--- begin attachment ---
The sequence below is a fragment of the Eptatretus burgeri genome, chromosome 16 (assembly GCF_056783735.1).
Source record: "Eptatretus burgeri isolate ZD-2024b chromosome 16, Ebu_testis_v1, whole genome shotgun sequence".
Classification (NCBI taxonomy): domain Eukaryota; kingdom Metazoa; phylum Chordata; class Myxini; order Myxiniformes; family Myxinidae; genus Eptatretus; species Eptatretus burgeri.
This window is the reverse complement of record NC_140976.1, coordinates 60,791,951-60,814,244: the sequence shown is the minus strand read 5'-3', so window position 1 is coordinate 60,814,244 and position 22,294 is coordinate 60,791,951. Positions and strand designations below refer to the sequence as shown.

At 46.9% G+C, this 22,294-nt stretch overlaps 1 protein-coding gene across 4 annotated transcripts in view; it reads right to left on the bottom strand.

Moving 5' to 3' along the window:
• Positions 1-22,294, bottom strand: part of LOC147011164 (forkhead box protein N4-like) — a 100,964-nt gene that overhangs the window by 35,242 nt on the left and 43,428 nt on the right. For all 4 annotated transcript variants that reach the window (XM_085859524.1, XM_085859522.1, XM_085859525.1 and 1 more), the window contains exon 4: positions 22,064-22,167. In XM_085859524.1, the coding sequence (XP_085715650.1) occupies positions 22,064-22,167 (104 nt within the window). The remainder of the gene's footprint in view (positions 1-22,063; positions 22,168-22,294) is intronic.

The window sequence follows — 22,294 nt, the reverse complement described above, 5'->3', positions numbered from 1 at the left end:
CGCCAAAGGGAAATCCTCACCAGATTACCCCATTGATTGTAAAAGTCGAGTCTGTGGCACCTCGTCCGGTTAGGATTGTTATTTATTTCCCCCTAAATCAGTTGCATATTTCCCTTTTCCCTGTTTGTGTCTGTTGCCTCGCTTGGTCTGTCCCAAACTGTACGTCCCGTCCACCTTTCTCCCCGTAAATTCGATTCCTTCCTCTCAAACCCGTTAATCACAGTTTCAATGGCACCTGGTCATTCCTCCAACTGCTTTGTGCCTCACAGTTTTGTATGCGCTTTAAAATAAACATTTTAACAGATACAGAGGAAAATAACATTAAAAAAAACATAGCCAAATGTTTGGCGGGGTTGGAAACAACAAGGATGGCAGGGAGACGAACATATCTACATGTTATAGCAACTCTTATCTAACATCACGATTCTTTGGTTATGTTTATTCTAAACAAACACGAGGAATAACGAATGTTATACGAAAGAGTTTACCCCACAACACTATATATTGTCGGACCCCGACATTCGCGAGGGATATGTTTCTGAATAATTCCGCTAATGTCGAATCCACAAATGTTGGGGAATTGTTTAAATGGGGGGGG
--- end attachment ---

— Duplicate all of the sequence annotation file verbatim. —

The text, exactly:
The sequence below is a fragment of the Eptatretus burgeri genome, chromosome 16 (assembly GCF_056783735.1).
Source record: "Eptatretus burgeri isolate ZD-2024b chromosome 16, Ebu_testis_v1, whole genome shotgun sequence".
Classification (NCBI taxonomy): domain Eukaryota; kingdom Metazoa; phylum Chordata; class Myxini; order Myxiniformes; family Myxinidae; genus Eptatretus; species Eptatretus burgeri.
This window is the reverse complement of record NC_140976.1, coordinates 60,791,951-60,814,244: the sequence shown is the minus strand read 5'-3', so window position 1 is coordinate 60,814,244 and position 22,294 is coordinate 60,791,951. Positions and strand designations below refer to the sequence as shown.

At 46.9% G+C, this 22,294-nt stretch overlaps 1 protein-coding gene across 4 annotated transcripts in view; it reads right to left on the bottom strand.

Moving 5' to 3' along the window:
• Positions 1-22,294, bottom strand: part of LOC147011164 (forkhead box protein N4-like) — a 100,964-nt gene that overhangs the window by 35,242 nt on the left and 43,428 nt on the right. For all 4 annotated transcript variants that reach the window (XM_085859524.1, XM_085859522.1, XM_085859525.1 and 1 more), the window contains exon 4: positions 22,064-22,167. In XM_085859524.1, the coding sequence (XP_085715650.1) occupies positions 22,064-22,167 (104 nt within the window). The remainder of the gene's footprint in view (positions 1-22,063; positions 22,168-22,294) is intronic.

The window sequence follows — 22,294 nt, the reverse complement described above, 5'->3', positions numbered from 1 at the left end:
CGCCAAAGGGAAATCCTCACCAGATTACCCCATTGATTGTAAAAGTCGAGTCTGTGGCACCTCGTCCGGTTAGGATTGTTATTTATTTCCCCCTAAATCAGTTGCATATTTCCCTTTTCCCTGTTTGTGTCTGTTGCCTCGCTTGGTCTGTCCCAAACTGTACGTCCCGTCCACCTTTCTCCCCGTAAATTCGATTCCTTCCTCTCAAACCCGTTAATCACAGTTTCAATGGCACCTGGTCATTCCTCCAACTGCTTTGTGCCTCACAGTTTTGTATGCGCTTTAAAATAAACATTTTAACAGATACAGAGGAAAATAACATTAAAAAAAACATAGCCAAATGTTTGGCGGGGTTGGAAACAACAAGGATGGCAGGGAGACGAACATATCTACATGTTATAGCAACTCTTATCTAACATCACGATTCTTTGGTTATGTTTATTCTAAACAAACACGAGGAATAACGAATGTTATACGAAAGAGTTTACCCCACAACACTATATATTGTCGGACCCCGACATTCGCGAGGGATATGTTTCTGAATAATTCCGCTAATGTCGAATCCACAAATGTTGGGGAATTGTTTAAATGGGGGGGG